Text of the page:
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The Autonomy of Music

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The Autonomy of Music

In the preface to volume 4 of the Oxford History of Western Music Richard Taruskin outlines the way his treatment is going to be different from those of the past:

In common with its companions in this series, this volume resolutely rejects the romantic viewpoint that asserts a fundamental divide between art history and world history. In particular, the fundamental tenet of neo-Hegelian art history--that the arts steadily progress toward a state of ever more perfect autonomy--is discarded as impeding by design the investigation of the actual causes of esthetic and stylistic evolution, which are to be sought within rather than outside the histories of social and political affairs. The narrative thus offers an uncompromising challenge to the viewpoint adhered to by a majority of practicing musicians and composers, even down to the present.

Well, fair enough. But I am an Aristotelian and as such I am wary of extremes. Taruskin's history was published in 2010 and the genesis was undoubtedly over the preceding decade. In a sense I feel he is like a World War I general fighting the last war and not the current one. Searching today's music schools, I doubt if you could find an example today of someone with the viewpoint of Pieter van den Toorn whom Taruskin quotes for his adamant view of the autonomy of modern music. I recall a heated debate at one of the American Musicological Society meetings between him and a few others back in the late 90s. But that controversy is long past, I think. And those arguing for the autonomy of music pretty much lost the debate. And perhaps they should have because the claim that music is an art form that is so remote from ordinary life that it is unaffected by social and political affairs is obviously wrong.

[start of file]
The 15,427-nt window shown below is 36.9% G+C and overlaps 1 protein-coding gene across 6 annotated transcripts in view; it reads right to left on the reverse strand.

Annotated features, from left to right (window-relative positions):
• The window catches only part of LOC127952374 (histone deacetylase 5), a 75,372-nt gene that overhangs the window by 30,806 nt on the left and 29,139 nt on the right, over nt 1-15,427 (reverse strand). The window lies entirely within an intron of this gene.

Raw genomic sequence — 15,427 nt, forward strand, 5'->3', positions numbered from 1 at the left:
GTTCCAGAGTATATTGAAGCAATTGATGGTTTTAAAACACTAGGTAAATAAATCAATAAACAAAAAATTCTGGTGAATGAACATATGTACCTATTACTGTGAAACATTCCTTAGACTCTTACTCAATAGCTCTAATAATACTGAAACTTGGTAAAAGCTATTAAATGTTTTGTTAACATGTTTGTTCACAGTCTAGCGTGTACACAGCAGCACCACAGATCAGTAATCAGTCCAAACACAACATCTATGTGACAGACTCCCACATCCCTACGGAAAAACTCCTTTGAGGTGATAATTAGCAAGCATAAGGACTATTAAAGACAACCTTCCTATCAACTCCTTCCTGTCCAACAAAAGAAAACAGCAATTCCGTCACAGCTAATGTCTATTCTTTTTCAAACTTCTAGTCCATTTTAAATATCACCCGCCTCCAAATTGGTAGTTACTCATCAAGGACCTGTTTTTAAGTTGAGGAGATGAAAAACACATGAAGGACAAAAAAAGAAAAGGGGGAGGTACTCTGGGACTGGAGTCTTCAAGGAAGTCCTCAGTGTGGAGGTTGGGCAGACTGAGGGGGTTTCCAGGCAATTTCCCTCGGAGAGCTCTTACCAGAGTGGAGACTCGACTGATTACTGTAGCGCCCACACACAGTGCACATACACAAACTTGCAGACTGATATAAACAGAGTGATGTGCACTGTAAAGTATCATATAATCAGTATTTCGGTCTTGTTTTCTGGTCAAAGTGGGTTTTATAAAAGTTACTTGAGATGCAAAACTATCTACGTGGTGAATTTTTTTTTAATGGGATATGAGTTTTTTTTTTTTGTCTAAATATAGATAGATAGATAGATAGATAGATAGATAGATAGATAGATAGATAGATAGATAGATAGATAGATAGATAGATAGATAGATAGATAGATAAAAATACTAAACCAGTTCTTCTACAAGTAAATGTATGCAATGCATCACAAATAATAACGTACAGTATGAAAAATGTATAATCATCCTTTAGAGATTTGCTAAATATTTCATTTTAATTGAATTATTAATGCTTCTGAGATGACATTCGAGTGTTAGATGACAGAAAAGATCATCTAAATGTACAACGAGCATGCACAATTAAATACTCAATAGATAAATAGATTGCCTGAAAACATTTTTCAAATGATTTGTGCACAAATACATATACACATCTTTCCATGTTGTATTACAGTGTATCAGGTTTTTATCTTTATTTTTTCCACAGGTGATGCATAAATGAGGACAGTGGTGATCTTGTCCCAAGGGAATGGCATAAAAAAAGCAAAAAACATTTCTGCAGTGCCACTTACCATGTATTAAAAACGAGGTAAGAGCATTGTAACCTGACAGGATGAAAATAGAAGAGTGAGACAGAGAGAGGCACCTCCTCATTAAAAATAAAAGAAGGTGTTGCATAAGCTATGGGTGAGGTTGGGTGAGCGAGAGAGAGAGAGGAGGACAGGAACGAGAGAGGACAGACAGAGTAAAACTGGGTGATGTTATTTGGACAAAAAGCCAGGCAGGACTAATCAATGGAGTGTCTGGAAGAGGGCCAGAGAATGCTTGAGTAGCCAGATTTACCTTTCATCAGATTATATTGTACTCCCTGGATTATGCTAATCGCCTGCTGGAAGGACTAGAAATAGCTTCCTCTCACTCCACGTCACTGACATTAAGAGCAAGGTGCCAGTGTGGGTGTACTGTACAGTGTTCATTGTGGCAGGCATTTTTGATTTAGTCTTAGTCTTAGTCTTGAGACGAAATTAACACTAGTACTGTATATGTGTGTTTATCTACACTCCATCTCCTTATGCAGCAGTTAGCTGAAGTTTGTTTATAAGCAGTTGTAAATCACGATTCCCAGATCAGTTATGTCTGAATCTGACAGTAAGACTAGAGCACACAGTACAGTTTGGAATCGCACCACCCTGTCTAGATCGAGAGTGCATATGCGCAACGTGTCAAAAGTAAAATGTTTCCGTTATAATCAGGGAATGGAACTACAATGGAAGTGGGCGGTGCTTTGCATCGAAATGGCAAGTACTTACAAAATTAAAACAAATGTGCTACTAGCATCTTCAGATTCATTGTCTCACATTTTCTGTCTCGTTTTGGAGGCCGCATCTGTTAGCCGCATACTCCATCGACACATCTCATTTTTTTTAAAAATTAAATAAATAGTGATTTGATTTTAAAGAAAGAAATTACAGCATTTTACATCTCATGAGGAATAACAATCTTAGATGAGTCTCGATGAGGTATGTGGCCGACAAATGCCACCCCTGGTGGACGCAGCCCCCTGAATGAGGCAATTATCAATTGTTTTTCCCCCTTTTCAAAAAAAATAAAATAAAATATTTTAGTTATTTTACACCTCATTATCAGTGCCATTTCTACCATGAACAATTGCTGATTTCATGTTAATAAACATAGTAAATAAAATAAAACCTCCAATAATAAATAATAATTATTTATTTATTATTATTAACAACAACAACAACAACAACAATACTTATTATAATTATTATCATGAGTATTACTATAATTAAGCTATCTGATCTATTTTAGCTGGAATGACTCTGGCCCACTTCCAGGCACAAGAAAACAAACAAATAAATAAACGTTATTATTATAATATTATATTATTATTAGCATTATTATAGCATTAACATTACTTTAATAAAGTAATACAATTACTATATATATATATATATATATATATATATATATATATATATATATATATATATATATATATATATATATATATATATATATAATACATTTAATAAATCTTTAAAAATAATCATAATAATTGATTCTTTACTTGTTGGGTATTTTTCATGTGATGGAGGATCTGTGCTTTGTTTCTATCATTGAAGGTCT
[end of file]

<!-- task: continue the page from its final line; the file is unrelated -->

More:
But does that mean that the opposite is true? That everything in art music is the mere byproduct of social and political affairs? It seems that this view is becoming predominant when conductors and singers seem to have to be chosen on the basis of race and gender alone. Taruskin is right in pointing out that music history has focussed on the production of music and almost totally ignored the reception of music. But we seem perilously close to a time in which the only lively discussions about music center around how many sales an artist has made to the exclusion of any examination of the music. In pop music we are already there, of course.

I think it is easily possible to swing from one extreme to another, from a myopic examination of pitch series to an equally myopic focus on the economics or sociology of music.

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